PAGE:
Production starts for shift levers made from cans and bottle-caps

Carlton Reid
Production starts for shift levers made from cans and bottle-caps

The Bike Shift Lever from One Street Components is made from scrap aluminum, a bottle cap, a hose clamp, and a bolt and nut. The shifters are available via bicycle advocacy nonprofit One Street.

Executive director Sue Knaup designed the shift lever in response to complaints from their bicycle programme partners around the world. These programs provide bicycles to people who ride daily, but can no longer find basic, durable bike parts, especially shift levers.

“A bike shift lever only has to pull a cable,” said Knaup. “Everyday cyclists should not have to choose between junk shifters made from plastic and pot metal or race-designed shifters that cost a month’s wages."

Not only does the Bike Shift Lever work with both front and rear derailleurs through all gear ranges, its design includes a simple production method to ensure that anyone, even in the remotest areas of the world, can produce them. Ms. Knaup began the design process by talking with metal casters and mold makers. A permanent mold along with a charcoal furnace to melt scrap aluminum offered the easiest production method even in areas without electricity. The first molds were funded through a Kickstarter campaign in 2013.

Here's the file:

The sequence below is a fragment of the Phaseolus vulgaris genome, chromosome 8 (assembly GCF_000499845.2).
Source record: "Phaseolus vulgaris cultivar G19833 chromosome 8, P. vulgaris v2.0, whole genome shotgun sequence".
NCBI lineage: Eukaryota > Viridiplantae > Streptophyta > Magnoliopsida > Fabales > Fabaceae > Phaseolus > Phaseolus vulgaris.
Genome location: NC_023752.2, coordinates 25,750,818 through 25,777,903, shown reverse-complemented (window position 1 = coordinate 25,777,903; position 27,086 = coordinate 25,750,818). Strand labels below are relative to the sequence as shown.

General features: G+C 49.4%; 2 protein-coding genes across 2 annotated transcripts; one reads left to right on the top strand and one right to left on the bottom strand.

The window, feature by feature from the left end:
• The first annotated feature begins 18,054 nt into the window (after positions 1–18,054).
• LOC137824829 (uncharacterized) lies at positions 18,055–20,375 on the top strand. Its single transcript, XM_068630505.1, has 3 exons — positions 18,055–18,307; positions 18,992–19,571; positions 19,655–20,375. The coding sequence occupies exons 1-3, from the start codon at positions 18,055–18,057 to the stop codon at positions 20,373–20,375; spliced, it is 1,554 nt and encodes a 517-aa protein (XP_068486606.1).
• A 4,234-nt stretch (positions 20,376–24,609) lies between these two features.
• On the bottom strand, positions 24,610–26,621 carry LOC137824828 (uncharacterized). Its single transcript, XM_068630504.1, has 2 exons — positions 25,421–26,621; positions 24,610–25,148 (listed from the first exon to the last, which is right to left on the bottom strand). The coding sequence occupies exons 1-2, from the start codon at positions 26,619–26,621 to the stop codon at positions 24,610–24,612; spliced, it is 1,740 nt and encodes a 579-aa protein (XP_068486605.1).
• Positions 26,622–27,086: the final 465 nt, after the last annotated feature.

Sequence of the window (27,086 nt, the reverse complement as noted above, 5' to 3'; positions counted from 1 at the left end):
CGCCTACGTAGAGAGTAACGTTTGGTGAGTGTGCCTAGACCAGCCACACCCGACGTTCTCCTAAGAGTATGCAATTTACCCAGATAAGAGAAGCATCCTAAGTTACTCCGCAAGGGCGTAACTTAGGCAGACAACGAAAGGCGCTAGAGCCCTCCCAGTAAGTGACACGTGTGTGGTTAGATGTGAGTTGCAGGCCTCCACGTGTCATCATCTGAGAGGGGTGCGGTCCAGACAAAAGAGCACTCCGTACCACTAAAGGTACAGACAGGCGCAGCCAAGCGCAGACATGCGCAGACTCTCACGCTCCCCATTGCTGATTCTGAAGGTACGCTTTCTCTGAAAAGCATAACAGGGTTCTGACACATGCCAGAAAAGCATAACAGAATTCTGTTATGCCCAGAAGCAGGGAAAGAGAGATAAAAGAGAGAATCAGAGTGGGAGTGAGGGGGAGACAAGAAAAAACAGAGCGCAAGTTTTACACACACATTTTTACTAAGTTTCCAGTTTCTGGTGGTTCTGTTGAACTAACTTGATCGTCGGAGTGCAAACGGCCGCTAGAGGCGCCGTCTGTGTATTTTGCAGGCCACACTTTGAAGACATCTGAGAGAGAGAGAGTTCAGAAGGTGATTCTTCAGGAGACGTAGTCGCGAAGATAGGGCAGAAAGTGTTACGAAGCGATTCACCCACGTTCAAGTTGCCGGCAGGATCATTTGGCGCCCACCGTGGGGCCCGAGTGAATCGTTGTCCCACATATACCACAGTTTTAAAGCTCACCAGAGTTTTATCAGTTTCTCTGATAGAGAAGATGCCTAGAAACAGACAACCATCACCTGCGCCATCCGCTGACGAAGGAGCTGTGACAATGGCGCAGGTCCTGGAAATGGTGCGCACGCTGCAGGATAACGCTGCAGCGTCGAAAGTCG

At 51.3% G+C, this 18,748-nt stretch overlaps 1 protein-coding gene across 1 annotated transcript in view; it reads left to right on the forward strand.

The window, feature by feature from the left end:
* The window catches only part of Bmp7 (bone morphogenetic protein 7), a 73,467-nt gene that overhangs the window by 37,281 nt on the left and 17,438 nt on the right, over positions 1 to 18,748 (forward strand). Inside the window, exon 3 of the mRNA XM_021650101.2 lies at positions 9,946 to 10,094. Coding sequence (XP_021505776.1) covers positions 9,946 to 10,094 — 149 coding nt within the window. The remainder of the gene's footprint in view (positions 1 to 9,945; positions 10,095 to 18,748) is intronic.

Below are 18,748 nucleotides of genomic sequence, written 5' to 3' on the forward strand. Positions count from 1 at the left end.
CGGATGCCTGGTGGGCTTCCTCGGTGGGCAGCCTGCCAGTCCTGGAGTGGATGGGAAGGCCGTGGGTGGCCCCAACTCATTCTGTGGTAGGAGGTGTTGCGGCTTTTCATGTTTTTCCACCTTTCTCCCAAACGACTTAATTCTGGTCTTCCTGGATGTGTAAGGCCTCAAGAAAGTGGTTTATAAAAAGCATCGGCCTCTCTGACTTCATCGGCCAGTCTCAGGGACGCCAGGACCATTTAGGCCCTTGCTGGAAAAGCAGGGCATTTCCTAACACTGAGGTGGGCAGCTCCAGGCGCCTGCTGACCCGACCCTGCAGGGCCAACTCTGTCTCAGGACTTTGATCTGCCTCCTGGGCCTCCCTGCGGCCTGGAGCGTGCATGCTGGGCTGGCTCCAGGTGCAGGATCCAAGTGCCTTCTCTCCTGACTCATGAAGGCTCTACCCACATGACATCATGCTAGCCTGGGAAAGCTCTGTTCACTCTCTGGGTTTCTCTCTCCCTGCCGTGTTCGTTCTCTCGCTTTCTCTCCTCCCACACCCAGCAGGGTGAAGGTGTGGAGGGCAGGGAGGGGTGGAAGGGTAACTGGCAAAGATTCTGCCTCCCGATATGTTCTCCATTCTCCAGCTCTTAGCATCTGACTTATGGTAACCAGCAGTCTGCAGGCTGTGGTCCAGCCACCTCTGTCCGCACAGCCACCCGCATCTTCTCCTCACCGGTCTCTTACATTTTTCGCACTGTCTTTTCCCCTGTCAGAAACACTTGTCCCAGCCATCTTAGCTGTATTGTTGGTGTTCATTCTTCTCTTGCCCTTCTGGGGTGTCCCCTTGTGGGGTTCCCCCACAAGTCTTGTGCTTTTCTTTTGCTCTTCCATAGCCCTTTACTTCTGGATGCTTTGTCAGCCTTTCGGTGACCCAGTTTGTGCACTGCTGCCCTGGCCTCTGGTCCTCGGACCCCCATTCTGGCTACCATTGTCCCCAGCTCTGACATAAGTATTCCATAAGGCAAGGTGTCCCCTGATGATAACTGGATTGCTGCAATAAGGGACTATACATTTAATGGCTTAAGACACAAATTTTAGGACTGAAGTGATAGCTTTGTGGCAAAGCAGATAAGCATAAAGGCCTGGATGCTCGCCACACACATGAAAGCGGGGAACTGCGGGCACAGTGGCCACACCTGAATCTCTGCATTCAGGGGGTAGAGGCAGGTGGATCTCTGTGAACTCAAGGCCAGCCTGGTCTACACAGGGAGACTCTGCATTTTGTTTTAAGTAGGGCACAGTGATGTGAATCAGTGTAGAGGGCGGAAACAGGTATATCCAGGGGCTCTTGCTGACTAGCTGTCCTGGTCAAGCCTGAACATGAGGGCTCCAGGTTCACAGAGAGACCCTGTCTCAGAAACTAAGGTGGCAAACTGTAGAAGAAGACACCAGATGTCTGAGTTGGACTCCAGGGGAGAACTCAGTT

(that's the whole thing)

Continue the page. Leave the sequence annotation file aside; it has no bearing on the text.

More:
Three years ago, as she began the design, Knaup knew little about aluminum casting. As a former bike shop owner and welder, she understood metallurgy basics, but not the intricacies of casting. After working with local casters and reading around the subject, she built her first charcoal furnace using a flower pot and a hand pump. She has since upgraded to a brick furnace that uses a hair dryer for its air supply. With future license partners in mind, she captured every step in One Street’s new book, Backyard Aluminum Casting.

One Street is now seeking license partners to produce the shifters in around the world. Any nonprofit that focuses on bicycle programs can apply. After qualifying and paying a one-time fee, licensees receive a casting mold, casting training, a finishing jig, network marketing, and One Street support. They keep all proceeds from the shift levers they produce and sell.

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